Let’s look at a particular example. For the time interval between “Fri, 07 Jun 2013 12:45:52 GMT” and “Fri, 07 Jun 2013 12:54:23 GMT”, we get Unix epoch times between 0x51B1D600 and 0x51B1D7FF. After dividing any of the numbers between previously mentioned borders by 0×200 = 512, we get the following result.
The result (0x28d8eb) is then converted to its binary form and its last 15 binary digits are reordered (LSB bit of 0x28d8eb goes to the 3rd position, the second LSB bit goes to 9th position, etc…). From the newly reordered 15 binary digits, the first 7 binary digits form a number, which gives us an index of the first word in the table of words. The last 8 digits form another number, which gives us an index of the second word in the table of words. These two words are then concatenated and a generic top-level domain .net is appended. The following picture illustrates how this domain-generation algorithm works.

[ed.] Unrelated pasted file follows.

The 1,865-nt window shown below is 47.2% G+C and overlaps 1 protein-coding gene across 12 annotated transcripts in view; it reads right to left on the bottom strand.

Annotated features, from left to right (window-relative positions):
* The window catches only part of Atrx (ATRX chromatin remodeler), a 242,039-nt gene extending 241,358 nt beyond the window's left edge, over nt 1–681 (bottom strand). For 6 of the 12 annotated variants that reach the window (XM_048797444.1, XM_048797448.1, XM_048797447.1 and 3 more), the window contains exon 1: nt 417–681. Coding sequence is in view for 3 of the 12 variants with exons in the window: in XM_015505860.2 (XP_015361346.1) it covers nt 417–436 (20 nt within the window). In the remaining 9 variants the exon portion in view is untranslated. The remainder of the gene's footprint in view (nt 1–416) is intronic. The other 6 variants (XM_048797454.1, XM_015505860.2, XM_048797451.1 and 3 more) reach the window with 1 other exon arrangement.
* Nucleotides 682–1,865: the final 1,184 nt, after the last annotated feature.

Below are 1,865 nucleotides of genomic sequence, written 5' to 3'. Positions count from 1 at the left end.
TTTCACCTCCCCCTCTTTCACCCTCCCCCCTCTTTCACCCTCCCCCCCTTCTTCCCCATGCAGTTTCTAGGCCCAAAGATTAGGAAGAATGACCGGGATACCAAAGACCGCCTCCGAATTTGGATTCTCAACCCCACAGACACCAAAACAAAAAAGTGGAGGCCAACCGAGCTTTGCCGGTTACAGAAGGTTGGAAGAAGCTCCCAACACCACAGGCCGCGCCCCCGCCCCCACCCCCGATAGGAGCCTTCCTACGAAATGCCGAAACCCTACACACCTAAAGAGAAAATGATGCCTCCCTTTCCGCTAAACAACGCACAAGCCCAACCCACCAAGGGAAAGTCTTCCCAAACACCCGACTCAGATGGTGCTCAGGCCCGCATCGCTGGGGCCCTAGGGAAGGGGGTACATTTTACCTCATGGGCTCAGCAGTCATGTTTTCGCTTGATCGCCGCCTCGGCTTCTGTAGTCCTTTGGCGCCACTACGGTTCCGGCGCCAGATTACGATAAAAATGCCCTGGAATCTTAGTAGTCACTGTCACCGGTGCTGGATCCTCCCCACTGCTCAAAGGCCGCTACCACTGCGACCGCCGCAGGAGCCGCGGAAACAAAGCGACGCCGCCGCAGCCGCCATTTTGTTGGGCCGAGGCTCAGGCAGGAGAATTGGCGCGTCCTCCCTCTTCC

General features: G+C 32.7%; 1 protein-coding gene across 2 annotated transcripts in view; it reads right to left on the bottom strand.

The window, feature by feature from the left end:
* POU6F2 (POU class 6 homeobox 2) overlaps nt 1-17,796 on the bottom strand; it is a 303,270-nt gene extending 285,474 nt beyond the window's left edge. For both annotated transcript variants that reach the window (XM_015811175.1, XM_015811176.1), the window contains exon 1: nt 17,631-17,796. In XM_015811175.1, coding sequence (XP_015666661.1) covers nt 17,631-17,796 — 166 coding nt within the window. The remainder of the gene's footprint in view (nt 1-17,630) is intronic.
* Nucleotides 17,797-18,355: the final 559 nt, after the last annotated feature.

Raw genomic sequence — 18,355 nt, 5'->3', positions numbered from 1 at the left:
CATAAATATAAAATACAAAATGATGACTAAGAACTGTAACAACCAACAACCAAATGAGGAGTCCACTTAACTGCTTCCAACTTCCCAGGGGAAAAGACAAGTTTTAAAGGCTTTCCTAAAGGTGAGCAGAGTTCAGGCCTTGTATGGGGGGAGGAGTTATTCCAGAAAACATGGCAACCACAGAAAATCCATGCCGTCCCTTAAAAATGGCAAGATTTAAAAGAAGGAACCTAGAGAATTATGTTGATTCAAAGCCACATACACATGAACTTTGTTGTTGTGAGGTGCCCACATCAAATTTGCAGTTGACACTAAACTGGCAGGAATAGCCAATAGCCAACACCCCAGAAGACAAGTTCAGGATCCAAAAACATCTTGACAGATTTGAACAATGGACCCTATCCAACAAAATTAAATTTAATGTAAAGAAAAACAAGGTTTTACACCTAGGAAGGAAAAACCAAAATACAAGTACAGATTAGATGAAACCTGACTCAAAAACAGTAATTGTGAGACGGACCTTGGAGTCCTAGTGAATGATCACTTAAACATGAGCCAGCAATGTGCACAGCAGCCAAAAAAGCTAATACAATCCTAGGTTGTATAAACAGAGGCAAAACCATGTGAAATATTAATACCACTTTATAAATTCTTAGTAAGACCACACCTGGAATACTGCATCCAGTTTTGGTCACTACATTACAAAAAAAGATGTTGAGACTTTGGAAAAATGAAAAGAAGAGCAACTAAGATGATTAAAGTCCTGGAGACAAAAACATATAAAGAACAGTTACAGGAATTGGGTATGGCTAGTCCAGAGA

The table of words is constant and encrypted in the original file. There are exactly 384 words in this table. As I mentioned above, from the current time stamp, a 15 digit number is generated. From this number, the first 7 digits give us 128 possibilities (2^7), last 8 digits give us 256 possibilities (2^8), which makes a total of 128 + 256 = 384 words. If we choose one word from the first group and one word from the second group, it gives us a total count of 128 * 256 = 32768 possible domains, which may be contacted.
However, the domain-generation algorithm does not try to connect to only one website withing a given 8.5 minute time chunk. It tries 0×55 = 85 domains for numbers following 0x28d8eb, i.e. 0x28d8eb, 0x28d8ec, 0x28d8ed, 0x28d8ee … 0x28D93f. When all 85 possibilities are tried, then the time stamp is taken again and the whole process repeats.
When a payload is downloaded after a successful connection to the generated domain, it is then written to %TEMP% directory, named g52<random>arg.exe and executed.
Obfuscation does not need to be done with a cryptor. Filling the code with many useless registry and memory instructions can do the same job.
Malware authors often use domain-generation algorithms. If malware connects to just a few websites to get updates or payloads, it is easy to block these domains and make malware ineffective. However, in the case of generating many domain names via domain-generation algorithms, it is often impossible to block all the randomly generated domains, either because of their huge number or because of the fact, that some of these domains may be legitimate websites.